Remember Kickstarter? For a while, it was all the rage - I think I was backing several Kickstarter projects each year, nearly all of which met their funding goal and came to fruition. In fact, that's how I discovered one of my favorite Chicago breweries, Begyle - I was a Kickstarter backer!
It's been a while since I've backed a project in the fiber arts world, but Stashley recently came across my radar and they have quite a ways to go to meet their funding goal by September 6. I know first-hand just how hard it is to get a Kickstarter funded (my band did one several years ago and I swear I've never worked so hard to raise money - it was nuts!), so I thought I would help spread the word by writing a quick little blog post. Plus, I would genuinely love to use this service to reduce the crazy amount of stash that's currently taking over my craft room/office - so sharing this project isn't entirely altruistic!
You might be wondering why I don't just try to sell my unwanted yarn on Ravelry or even Etsy or eBay - been there, done that, never had much luck. While I do have some stash listed for sale on Ravelry, it's not doing much to reduce the amount of yarn overtaking my life - maaaaybe I get a random inquiry every 6-8 months, if I'm lucky. Etsy and eBay really aren't ideal venues since there are tons of other things being sold on there, plus you have to compete with yarn shops and indie dyers selling new yarn.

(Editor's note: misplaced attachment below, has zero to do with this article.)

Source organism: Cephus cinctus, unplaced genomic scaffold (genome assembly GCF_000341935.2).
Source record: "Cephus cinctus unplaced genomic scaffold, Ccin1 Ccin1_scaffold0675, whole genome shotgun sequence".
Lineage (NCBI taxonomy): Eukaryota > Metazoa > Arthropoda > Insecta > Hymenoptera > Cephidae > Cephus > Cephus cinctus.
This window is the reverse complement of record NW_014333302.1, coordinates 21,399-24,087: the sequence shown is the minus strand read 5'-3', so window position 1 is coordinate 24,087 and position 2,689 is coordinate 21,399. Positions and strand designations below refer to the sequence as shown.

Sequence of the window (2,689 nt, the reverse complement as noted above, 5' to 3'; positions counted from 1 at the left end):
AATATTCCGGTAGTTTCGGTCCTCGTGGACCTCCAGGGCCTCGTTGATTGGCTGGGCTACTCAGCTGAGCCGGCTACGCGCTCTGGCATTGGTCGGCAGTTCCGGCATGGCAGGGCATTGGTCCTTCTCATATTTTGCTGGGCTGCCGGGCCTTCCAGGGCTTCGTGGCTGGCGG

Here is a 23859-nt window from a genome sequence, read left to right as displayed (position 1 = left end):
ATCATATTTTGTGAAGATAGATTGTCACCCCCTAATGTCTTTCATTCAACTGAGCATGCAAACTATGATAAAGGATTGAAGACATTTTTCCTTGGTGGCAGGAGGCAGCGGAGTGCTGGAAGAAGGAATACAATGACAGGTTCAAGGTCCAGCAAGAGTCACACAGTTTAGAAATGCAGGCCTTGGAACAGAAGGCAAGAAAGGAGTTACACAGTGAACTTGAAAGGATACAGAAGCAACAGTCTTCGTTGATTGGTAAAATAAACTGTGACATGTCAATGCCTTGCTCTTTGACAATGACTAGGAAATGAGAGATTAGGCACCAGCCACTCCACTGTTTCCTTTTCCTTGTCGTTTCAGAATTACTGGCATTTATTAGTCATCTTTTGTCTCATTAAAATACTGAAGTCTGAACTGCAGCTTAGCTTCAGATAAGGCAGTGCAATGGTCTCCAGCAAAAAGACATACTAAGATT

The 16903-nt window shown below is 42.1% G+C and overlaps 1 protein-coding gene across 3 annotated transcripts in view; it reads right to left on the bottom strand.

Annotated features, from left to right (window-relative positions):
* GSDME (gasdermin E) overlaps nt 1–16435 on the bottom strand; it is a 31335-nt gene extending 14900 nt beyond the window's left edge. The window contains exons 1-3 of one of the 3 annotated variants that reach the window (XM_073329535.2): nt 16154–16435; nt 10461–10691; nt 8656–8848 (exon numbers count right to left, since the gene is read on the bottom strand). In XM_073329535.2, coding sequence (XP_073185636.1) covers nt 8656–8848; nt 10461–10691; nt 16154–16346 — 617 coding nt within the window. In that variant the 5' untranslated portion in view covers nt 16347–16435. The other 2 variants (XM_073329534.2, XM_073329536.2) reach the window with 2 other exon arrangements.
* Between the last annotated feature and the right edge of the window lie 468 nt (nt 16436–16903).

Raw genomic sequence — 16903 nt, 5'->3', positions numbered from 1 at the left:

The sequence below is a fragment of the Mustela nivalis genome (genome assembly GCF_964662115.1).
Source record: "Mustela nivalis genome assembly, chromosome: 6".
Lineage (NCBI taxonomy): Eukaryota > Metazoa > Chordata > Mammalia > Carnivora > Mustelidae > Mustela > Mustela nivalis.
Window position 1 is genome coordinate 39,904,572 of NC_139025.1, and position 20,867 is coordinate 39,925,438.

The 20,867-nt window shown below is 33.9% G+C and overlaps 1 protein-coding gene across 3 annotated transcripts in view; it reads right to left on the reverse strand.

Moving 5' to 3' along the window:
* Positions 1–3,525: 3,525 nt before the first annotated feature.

A few years ago, there was another yarn-specific platform for destashing yarn, but it never got traction. I can't even remember the name, but I think it was made by the same people who do KnitCrate (if you remember this site, please feel free to comment below with the name, it's driving me crazy that I can't remember!!). Anyway, I entered about 20-30 skeins of yarn for sale, sold maybe 2 or 3, and then forgot it existed.
Aside from getting very little return on the amount of time I've sunk into trying to destash via these platforms, the issues of payment and shipping once a sale is actually agreed-upon presents another set of hurdles. For Ravelry and that other site I whose name I can't remember, the process of collecting payment and generating a shipping label were not integrated. That means that both buyer and seller have to coordinate Paypal or whatever form of payment they agree upon. If you're dealing with Paypal, sometimes they'll let you generate and pay for a USPS label which is attached to the payment you received - but just as frequently, I've not had that option available (and I'm never sure why!), which means a trip to the post office. And if you're not dealing with Paypal, then a trip to the post office is DEFINITELY in your future.
Once you deduct the cost of shipping you might get the feeling like you're paying someone to take your yarn instead of the other way around! And while I definitely have an "everything must go" mentality after our move earlier this year, it would be great to spend less time and money throughout the process. Since Stashley is made BY yarn people FOR yarn people, there are tons of awesome features that would make all of our lives easier (just watch the video below to get an overview!).